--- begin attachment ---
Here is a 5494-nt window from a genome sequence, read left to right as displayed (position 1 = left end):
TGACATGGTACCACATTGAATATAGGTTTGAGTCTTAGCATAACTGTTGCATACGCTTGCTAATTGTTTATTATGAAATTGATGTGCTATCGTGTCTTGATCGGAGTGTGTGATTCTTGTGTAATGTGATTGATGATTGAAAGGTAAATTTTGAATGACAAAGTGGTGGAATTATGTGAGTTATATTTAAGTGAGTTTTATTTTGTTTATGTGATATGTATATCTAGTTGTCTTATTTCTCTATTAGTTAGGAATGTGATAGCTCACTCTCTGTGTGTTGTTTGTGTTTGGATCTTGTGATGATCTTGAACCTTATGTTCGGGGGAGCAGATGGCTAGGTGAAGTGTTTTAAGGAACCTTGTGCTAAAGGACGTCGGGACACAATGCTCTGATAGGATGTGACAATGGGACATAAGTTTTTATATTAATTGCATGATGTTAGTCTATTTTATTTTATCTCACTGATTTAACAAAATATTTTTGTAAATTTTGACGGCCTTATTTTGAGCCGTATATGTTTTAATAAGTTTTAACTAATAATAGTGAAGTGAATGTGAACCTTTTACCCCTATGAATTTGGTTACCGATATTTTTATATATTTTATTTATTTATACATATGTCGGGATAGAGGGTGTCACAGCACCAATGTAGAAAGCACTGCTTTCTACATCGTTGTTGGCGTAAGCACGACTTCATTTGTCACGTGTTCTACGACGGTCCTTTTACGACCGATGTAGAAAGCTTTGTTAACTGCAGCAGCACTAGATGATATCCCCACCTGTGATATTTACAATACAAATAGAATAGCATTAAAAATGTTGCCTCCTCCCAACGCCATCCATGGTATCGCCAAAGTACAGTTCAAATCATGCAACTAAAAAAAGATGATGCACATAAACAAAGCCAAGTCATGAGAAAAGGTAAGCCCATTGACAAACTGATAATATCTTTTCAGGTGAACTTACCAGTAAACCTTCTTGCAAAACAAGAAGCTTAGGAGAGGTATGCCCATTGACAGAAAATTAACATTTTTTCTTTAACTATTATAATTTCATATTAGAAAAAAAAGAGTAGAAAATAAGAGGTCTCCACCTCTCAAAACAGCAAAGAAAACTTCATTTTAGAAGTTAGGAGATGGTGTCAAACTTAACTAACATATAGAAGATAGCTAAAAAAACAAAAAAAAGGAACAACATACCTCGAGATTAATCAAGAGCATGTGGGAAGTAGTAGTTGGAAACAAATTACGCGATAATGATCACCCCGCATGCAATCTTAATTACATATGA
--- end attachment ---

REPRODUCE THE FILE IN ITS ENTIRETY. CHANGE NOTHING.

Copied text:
Here is a 5494-nt window from a genome sequence, read left to right as displayed (position 1 = left end):
TGACATGGTACCACATTGAATATAGGTTTGAGTCTTAGCATAACTGTTGCATACGCTTGCTAATTGTTTATTATGAAATTGATGTGCTATCGTGTCTTGATCGGAGTGTGTGATTCTTGTGTAATGTGATTGATGATTGAAAGGTAAATTTTGAATGACAAAGTGGTGGAATTATGTGAGTTATATTTAAGTGAGTTTTATTTTGTTTATGTGATATGTATATCTAGTTGTCTTATTTCTCTATTAGTTAGGAATGTGATAGCTCACTCTCTGTGTGTTGTTTGTGTTTGGATCTTGTGATGATCTTGAACCTTATGTTCGGGGGAGCAGATGGCTAGGTGAAGTGTTTTAAGGAACCTTGTGCTAAAGGACGTCGGGACACAATGCTCTGATAGGATGTGACAATGGGACATAAGTTTTTATATTAATTGCATGATGTTAGTCTATTTTATTTTATCTCACTGATTTAACAAAATATTTTTGTAAATTTTGACGGCCTTATTTTGAGCCGTATATGTTTTAATAAGTTTTAACTAATAATAGTGAAGTGAATGTGAACCTTTTACCCCTATGAATTTGGTTACCGATATTTTTATATATTTTATTTATTTATACATATGTCGGGATAGAGGGTGTCACAGCACCAATGTAGAAAGCACTGCTTTCTACATCGTTGTTGGCGTAAGCACGACTTCATTTGTCACGTGTTCTACGACGGTCCTTTTACGACCGATGTAGAAAGCTTTGTTAACTGCAGCAGCACTAGATGATATCCCCACCTGTGATATTTACAATACAAATAGAATAGCATTAAAAATGTTGCCTCCTCCCAACGCCATCCATGGTATCGCCAAAGTACAGTTCAAATCATGCAACTAAAAAAAGATGATGCACATAAACAAAGCCAAGTCATGAGAAAAGGTAAGCCCATTGACAAACTGATAATATCTTTTCAGGTGAACTTACCAGTAAACCTTCTTGCAAAACAAGAAGCTTAGGAGAGGTATGCCCATTGACAGAAAATTAACATTTTTTCTTTAACTATTATAATTTCATATTAGAAAAAAAAGAGTAGAAAATAAGAGGTCTCCACCTCTCAAAACAGCAAAGAAAACTTCATTTTAGAAGTTAGGAGATGGTGTCAAACTTAACTAACATATAGAAGATAGCTAAAAAAACAAAAAAAAGGAACAACATACCTCGAGATTAATCAAGAGCATGTGGGAAGTAGTAGTTGGAAACAAATTACGCGATAATGATCACCCCGCATGCAATCTTAATTACATATGA